What I learned from being a kitchen hand

Originally uploaded by The Clarity.

It’s a tough time for graduates and other young people in the job market at the moment. A BBC programme Up for Hire Live is exploring youth unemployment and recruitment, whilst following the experiences of four job seekers.

One of the themes that the programme explores is the perception that many young people are not prepared to do any old job in order to achieve their aspirations. Social media round ups throughout the programme revealed another side of the story. Young people ARE applying for these so-called menial jobs, but they are seen by employers as overqualified and uncommitted.

I’ve been in a similar situation a couple of times in my life. One was when I was trying to find a holiday job in the north east of England – never easy, even in the relative prosperous late 1990s. The second occasion was while on a working holiday in Australia during a brief period in late 2008 when employers had decided to put recruitment on hold for some reason.

My attempts to find an office job failed miserably, so I survived on my savings and from selling articles to UK-based publications. It wasn’t till the new year after I switched my efforts to finding work in catering when my lucked changed. I managed to snare a job as a kitchen hand at a catering college earning $20 an hour, a pretty impressive wage for a glorified potwasher.

The downside was I had to put up with somewhat snobby chefs (just two out of the four I worked with, thankfully) an embittered fellow kitchen hand, plus some rather ditzy students, which didn’t make my life particularly easy. It was also a 70 minute commute each way across Melbourne too, which gave me plenty of time to catch up with my reading.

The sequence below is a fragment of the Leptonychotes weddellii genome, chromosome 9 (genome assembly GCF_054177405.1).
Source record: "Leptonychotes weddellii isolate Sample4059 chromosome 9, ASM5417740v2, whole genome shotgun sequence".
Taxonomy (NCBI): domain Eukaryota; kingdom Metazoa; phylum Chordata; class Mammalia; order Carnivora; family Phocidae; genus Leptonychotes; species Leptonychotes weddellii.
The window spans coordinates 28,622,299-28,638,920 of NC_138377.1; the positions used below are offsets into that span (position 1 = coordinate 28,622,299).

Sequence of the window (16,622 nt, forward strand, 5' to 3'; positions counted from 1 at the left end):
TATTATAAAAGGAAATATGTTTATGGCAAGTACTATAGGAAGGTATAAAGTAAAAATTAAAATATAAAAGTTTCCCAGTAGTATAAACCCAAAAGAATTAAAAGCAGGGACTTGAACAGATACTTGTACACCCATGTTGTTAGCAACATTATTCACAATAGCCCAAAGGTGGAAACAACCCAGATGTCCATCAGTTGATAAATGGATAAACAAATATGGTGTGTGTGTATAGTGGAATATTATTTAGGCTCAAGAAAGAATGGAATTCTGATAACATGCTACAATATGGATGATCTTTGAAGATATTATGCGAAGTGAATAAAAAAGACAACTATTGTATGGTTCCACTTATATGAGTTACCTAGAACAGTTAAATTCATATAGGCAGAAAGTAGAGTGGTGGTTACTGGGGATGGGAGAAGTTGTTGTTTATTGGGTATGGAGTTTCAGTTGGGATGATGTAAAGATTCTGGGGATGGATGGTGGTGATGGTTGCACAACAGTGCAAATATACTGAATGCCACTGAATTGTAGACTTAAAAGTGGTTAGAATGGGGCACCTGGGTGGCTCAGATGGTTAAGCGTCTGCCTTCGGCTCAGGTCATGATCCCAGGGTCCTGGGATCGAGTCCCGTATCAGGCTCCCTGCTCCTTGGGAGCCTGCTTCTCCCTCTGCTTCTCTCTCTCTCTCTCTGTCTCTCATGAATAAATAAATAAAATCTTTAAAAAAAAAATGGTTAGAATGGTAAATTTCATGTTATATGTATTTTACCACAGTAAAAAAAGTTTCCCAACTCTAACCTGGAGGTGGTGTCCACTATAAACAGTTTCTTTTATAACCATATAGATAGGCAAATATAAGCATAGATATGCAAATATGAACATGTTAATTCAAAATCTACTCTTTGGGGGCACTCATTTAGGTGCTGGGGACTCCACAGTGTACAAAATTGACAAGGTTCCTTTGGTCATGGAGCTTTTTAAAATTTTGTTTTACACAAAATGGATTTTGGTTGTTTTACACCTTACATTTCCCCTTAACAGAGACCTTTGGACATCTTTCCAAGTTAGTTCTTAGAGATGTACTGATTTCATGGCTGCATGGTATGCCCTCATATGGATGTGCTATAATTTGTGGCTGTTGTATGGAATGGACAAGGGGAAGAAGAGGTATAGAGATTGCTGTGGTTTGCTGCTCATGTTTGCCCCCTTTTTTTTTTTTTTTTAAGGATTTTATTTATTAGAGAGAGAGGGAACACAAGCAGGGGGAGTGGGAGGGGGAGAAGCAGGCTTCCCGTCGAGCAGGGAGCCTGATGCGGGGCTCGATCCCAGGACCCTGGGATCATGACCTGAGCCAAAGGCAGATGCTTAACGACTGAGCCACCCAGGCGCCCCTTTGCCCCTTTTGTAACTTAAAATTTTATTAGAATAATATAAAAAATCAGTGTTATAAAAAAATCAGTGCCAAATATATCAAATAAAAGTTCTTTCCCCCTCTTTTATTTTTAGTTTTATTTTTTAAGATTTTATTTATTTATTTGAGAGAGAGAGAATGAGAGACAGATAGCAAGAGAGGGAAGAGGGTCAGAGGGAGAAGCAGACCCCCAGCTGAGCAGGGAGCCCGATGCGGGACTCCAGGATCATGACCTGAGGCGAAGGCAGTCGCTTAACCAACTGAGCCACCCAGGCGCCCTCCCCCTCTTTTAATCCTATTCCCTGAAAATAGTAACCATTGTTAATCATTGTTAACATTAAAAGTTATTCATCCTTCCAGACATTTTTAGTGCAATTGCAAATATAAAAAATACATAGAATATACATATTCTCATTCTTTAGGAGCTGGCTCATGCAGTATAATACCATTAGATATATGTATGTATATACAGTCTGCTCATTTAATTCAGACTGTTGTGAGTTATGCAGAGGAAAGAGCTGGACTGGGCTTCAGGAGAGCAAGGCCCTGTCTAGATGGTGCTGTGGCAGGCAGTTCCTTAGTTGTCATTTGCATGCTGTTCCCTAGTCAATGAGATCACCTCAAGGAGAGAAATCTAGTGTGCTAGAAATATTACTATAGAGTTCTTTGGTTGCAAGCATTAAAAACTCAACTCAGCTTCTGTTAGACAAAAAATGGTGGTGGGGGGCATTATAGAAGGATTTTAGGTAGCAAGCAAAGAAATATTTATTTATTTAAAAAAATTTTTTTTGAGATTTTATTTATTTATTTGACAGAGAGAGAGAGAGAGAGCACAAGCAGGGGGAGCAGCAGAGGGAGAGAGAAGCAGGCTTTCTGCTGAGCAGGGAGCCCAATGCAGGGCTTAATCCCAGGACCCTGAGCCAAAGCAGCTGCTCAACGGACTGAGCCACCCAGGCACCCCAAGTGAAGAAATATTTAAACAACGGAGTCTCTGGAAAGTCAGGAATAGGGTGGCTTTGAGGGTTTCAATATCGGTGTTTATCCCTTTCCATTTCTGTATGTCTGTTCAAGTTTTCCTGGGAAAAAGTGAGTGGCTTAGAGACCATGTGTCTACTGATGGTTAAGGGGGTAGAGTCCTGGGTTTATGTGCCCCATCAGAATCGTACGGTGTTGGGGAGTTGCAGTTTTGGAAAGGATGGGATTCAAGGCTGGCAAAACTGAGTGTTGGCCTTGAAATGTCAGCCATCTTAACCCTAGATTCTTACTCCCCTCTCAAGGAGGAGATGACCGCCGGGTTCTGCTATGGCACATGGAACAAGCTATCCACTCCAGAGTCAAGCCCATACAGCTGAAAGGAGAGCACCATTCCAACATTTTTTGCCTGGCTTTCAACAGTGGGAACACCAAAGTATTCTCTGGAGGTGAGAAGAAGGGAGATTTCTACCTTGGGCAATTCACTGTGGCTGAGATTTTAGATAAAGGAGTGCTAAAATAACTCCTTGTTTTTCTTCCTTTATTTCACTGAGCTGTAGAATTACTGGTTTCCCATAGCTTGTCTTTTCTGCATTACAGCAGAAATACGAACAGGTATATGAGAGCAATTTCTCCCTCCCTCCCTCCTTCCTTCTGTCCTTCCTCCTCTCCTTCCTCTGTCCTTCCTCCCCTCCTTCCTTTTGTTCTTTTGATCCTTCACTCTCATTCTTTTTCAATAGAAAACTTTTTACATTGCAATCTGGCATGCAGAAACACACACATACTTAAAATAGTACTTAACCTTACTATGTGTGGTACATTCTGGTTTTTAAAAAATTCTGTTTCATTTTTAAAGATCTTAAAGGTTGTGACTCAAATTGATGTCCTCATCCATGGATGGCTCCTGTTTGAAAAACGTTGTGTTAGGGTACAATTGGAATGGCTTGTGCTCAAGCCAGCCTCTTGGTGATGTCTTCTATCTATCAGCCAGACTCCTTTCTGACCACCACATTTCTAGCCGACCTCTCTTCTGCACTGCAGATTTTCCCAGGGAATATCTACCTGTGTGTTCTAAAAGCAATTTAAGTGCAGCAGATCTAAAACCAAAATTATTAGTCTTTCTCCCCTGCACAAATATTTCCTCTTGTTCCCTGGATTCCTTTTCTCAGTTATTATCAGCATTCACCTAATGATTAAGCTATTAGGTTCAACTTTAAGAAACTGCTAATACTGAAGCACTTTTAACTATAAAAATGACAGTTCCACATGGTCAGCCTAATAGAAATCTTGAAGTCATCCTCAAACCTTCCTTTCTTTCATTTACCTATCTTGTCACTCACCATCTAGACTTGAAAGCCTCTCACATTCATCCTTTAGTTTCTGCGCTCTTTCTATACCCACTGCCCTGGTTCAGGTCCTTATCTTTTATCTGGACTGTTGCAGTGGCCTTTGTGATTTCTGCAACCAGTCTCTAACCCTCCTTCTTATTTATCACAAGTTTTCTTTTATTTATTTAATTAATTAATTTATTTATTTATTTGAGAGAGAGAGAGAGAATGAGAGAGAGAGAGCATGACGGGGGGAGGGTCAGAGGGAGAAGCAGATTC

Three months of working in that environment was enough for me and I was glad to get back on the road again. But that experience was still a positive one. It was very process heavy-work so I didn’t have to think very hard. That gave me space to think about other things, which I think can be a very healthy thing. It also motivated me to get back to what I am good at – my journalism.

I hope that my experiences in Australia proves that I have the flexibility and motivation to do pretty much any job. If I was an employer I would certainly view any candidate positively who was prepared to take on something out of their comfort zone. That is something I think that graduates struggling to break into the job market should bear in mind when applying for jobs that don’t directly relate to their career

And the young lady on Up for Hire Live who thinks you can be a reporter without having to deal with people might be in for a shock.

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